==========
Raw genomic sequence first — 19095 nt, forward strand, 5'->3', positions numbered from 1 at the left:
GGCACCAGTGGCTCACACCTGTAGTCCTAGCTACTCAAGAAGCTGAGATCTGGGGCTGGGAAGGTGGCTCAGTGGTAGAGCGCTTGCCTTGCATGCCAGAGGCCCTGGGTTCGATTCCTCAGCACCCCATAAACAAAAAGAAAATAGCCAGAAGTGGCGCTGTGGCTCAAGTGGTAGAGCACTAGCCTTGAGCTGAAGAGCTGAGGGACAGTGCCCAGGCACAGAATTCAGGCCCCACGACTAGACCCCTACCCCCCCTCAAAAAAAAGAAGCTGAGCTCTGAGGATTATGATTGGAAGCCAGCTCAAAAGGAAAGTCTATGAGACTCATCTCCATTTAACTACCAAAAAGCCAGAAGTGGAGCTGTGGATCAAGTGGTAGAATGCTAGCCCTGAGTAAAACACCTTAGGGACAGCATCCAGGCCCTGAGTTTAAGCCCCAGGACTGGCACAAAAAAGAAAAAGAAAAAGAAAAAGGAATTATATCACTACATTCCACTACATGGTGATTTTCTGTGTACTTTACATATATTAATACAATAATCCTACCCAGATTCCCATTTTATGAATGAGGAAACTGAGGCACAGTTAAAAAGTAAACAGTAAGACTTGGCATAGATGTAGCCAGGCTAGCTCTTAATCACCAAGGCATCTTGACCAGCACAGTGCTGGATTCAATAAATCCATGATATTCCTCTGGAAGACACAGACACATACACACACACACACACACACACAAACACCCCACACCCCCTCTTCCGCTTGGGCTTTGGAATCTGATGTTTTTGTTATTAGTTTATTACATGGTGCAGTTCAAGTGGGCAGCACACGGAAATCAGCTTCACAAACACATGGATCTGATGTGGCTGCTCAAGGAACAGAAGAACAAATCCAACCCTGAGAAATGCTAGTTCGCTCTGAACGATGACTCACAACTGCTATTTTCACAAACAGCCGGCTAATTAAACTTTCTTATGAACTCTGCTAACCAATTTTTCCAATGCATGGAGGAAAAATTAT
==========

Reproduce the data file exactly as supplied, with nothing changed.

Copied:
Raw genomic sequence first — 19095 nt, forward strand, 5'->3', positions numbered from 1 at the left:
GGCACCAGTGGCTCACACCTGTAGTCCTAGCTACTCAAGAAGCTGAGATCTGGGGCTGGGAAGGTGGCTCAGTGGTAGAGCGCTTGCCTTGCATGCCAGAGGCCCTGGGTTCGATTCCTCAGCACCCCATAAACAAAAAGAAAATAGCCAGAAGTGGCGCTGTGGCTCAAGTGGTAGAGCACTAGCCTTGAGCTGAAGAGCTGAGGGACAGTGCCCAGGCACAGAATTCAGGCCCCACGACTAGACCCCTACCCCCCCTCAAAAAAAAGAAGCTGAGCTCTGAGGATTATGATTGGAAGCCAGCTCAAAAGGAAAGTCTATGAGACTCATCTCCATTTAACTACCAAAAAGCCAGAAGTGGAGCTGTGGATCAAGTGGTAGAATGCTAGCCCTGAGTAAAACACCTTAGGGACAGCATCCAGGCCCTGAGTTTAAGCCCCAGGACTGGCACAAAAAAGAAAAAGAAAAAGAAAAAGGAATTATATCACTACATTCCACTACATGGTGATTTTCTGTGTACTTTACATATATTAATACAATAATCCTACCCAGATTCCCATTTTATGAATGAGGAAACTGAGGCACAGTTAAAAAGTAAACAGTAAGACTTGGCATAGATGTAGCCAGGCTAGCTCTTAATCACCAAGGCATCTTGACCAGCACAGTGCTGGATTCAATAAATCCATGATATTCCTCTGGAAGACACAGACACATACACACACACACACACACACACAAACACCCCACACCCCCTCTTCCGCTTGGGCTTTGGAATCTGATGTTTTTGTTATTAGTTTATTACATGGTGCAGTTCAAGTGGGCAGCACACGGAAATCAGCTTCACAAACACATGGATCTGATGTGGCTGCTCAAGGAACAGAAGAACAAATCCAACCCTGAGAAATGCTAGTTCGCTCTGAACGATGACTCACAACTGCTATTTTCACAAACAGCCGGCTAATTAAACTTTCTTATGAACTCTGCTAACCAATTTTTCCAATGCATGGAGGAAAAATTAT